What can Kaspersky Lab hope to gain from its Crime Stoppers partnership?
- 26 March, 2018 16:50
(From left) Crime Stoppers director, Peter Price, Kaspersky Lab CEO and founder, Eugene Kaspersky and Asia Pacific managing director for Kaspersky, Stephan Neumeier
On 22 March, Kaspersky Lab announced a non-commercial partnership with Crime Stoppers in Australia, with the aim of educating the local community against online crime.
The deal, born out of a meeting in Singapore and influenced by both Kaspersky Lab and Crime Stoppers' existing relationships with Interpol, sees the cyber security vendor share data and training tools that will enable Australians contacting crime stoppers call centre to learn about cyber crimes.
Crime Stoppers is a crime prevention organisation that provides ways to help solve and prevent crime through information from anonymous sources about crimes and criminals to law enforcement agencies. In Australia, it has a different program in each state and territory focused on the needs of each community.
Kaspersky Lab has a lot to gain from this partnership, given the fact that its products have been banned from use by certain Government entities in the US, UK and Lithuania.
The company's CEO and co-founder, Eugene Kaspersky told journalists at a press conference on 22 March at the Melbourne Grand Prix Circuit, that it's the vendor's social responsibility to help the community to be protected from cyber crime, and this partnership is just a part of that.
In fact, Kaspersky Lab said that the US Government only generated US$50,000 in business during 2017, with the company founder saying that the ban on the vendor's products was a "politically motivated" move from the US Government.
Crime Stoppers director, Peter Price, however, does not appear to be deterred.
"We are seeing a change in the landscape where cyber crime and the internet are the new frontier for a lot of criminal activity and it's our role to see how we can steer the community to a safer place," Price said.
“In the last two years, we’ve seen an increase in cyber crime and victim reporting from the general public. The rise of IoT [internet of things] has resulted in a proliferation of communication channels that give cybercriminals choices in how they harm people.
"In New South Wales alone 30 per cent of all Crime Stoppers reports received are now online," he said.
The partnership will see people calling about cyber crimes be directed to three websites with data and information on online crimes including Kaspersky Lab's blog, its website and Securelist.com.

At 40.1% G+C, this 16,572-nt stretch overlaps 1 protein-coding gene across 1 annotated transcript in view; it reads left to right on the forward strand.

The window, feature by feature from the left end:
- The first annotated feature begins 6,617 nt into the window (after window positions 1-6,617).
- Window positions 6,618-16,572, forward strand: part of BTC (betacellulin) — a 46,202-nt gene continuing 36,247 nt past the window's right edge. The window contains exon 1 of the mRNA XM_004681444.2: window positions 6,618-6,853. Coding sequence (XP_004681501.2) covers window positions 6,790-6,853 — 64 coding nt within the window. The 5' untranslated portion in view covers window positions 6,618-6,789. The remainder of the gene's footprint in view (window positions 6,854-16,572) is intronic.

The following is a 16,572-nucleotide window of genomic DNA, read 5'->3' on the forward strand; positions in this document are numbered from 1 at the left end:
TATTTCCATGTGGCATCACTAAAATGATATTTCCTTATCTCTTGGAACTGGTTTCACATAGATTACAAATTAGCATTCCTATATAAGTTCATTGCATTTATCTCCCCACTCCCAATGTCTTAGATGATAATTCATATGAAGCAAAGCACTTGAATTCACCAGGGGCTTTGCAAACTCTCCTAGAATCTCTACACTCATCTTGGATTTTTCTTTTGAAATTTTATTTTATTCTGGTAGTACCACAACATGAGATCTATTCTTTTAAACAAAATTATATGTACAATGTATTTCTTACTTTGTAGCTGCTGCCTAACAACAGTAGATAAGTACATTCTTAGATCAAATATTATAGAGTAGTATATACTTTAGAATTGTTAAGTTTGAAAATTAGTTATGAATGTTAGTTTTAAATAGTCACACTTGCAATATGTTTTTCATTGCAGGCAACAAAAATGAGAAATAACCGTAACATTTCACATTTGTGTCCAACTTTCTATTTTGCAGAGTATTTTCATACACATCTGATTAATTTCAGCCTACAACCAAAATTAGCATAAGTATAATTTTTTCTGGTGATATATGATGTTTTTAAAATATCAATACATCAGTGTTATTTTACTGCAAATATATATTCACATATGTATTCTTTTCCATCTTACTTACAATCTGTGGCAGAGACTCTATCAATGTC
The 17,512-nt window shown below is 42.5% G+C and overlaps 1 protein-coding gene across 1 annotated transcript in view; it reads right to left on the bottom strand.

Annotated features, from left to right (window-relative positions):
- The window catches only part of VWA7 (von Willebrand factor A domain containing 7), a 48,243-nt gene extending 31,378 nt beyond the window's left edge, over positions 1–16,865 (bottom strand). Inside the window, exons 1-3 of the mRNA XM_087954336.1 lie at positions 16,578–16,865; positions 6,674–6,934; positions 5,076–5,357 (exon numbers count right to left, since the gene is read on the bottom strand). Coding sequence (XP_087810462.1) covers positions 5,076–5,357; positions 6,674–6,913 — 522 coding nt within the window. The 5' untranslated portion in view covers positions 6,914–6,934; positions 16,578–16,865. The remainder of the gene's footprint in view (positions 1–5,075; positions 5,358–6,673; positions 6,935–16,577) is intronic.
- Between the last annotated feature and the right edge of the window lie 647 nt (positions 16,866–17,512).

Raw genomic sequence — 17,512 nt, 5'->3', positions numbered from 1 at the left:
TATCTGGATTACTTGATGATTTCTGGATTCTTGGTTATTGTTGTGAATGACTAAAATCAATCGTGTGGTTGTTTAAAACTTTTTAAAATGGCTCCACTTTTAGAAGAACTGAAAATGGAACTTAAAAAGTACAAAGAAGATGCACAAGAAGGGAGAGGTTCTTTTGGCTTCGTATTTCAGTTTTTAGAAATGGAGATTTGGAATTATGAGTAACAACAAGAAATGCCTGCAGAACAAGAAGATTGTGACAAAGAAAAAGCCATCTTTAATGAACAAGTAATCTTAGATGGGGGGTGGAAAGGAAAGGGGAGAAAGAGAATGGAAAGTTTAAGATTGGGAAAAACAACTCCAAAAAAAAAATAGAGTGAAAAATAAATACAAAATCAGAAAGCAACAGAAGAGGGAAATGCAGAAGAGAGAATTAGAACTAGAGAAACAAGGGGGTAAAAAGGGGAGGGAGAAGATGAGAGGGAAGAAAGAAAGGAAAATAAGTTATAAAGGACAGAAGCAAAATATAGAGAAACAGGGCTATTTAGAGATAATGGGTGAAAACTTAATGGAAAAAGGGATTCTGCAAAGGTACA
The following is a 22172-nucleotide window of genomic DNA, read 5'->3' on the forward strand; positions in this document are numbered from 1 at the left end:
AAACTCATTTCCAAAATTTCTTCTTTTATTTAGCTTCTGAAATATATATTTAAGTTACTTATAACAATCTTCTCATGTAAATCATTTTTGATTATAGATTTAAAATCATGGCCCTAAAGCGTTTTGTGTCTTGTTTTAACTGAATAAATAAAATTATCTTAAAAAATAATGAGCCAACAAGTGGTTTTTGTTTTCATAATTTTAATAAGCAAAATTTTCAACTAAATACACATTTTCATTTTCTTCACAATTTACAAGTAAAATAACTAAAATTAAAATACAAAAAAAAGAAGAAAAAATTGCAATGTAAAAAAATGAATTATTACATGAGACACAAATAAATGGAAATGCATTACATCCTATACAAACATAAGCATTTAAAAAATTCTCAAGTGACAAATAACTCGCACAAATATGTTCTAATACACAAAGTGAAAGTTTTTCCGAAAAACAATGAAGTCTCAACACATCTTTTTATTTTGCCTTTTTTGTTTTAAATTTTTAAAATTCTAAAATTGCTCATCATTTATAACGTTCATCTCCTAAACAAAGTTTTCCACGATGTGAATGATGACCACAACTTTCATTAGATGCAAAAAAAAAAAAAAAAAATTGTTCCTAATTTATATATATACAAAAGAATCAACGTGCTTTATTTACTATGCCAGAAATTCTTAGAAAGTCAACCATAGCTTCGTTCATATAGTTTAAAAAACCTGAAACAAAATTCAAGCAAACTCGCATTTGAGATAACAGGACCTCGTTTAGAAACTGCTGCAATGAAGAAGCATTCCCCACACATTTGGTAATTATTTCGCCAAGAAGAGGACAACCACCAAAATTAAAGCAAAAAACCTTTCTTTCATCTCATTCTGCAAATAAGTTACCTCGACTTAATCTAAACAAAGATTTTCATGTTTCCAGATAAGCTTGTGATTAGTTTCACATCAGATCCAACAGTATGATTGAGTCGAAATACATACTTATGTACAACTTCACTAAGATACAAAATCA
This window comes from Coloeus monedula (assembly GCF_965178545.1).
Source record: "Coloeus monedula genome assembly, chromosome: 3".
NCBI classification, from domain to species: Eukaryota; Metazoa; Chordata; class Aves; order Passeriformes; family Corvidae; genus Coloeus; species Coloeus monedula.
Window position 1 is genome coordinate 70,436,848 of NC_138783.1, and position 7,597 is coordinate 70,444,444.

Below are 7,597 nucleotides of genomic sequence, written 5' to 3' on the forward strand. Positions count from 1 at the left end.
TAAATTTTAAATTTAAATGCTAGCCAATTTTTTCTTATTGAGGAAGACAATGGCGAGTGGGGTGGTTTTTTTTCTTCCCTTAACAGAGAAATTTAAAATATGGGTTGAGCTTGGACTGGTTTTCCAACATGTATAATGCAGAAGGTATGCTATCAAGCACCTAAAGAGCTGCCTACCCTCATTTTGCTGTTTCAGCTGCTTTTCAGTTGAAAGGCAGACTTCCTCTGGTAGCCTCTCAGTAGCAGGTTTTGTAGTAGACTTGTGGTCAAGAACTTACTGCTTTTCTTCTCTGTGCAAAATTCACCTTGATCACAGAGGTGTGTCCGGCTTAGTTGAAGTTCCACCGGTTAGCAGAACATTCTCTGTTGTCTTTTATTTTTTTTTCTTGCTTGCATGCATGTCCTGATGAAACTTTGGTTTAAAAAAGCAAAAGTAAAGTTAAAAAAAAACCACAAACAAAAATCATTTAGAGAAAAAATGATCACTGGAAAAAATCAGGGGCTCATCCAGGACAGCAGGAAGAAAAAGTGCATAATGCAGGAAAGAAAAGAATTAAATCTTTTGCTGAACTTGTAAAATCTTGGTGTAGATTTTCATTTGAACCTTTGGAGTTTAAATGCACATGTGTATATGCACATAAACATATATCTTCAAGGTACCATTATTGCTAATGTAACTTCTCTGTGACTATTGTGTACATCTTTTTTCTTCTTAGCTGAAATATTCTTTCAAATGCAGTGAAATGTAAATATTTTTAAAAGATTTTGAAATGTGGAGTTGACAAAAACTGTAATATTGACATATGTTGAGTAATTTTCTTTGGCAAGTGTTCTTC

The partnership also consists of a promotional safety video between Eugene Kaspersky, Global Research and Analysis Team (GReAT) security researcher, Noushin Shabab and Peter Price.
A public relations campaign and digital activities will be rolled out later in the year.
As a result, Kaspersky Lab will not only be raising awareness to online crime but also to its brand – some positive awareness which could lead to more end user business.
As people continue to be the biggest cyber risk businesses face, raising awareness can also raise the need for more training in the cyber security space.
With the Crime Stoppers logo soon to be included on Kaspersky Lab boxes, partners could benefit from a possible rise in popularity of the brand and not only increase sales but also find opportunities to offer training and consulting services.
Allegations against Kaspersky
During the event in Melbourne which gathered Kaspersky Lab partners, the company's CEO said that partners moving away from Kaspersky Lab as a result of the noise caused by international governments were making a mistake.
"We are the only vendor that is able of detect any kind of complicated malicious code," Kaspersky said.
He was also adamant saying that the allegations against the company were not based on facts.
In December 2017, Kaspersky Lab asked a US federal court to overturn a Trump administration ban on use of its products in government networks, saying the move deprived the company of due process.
Anastasia Rae, Kaspersky Lab A/NZ general manager, said that conversations with Australian partners have not been affected by those headlines.
Asia Pacific managing director for Kaspersky Lab, Stephan Neumeier, also said that the issue with some governments have raised interest from others.
"We have seen more demand for Kaspersky Lab intelligent reports specifically in China, India and most South Asian countries, because these governments can read between the lines and see what we do."
Neumeier also claimed that Kaspersky Lab is the only global cyber security company investing in providing transparency to its customers through the creation of transparency centres with full visibility to what the product do, how it works, how updates works, how to connect data and also the possibility to inspect the source code.
"Fortunately, I'd say we are the only global cyber security company with such initiative today," he said. "Most of our competitors have publicly announced that they would not share their source code with any foreign government, which means one government most likely have access to it."
Samira Sarraf travelled to Melbourne as a guest of Kaspersky Lab.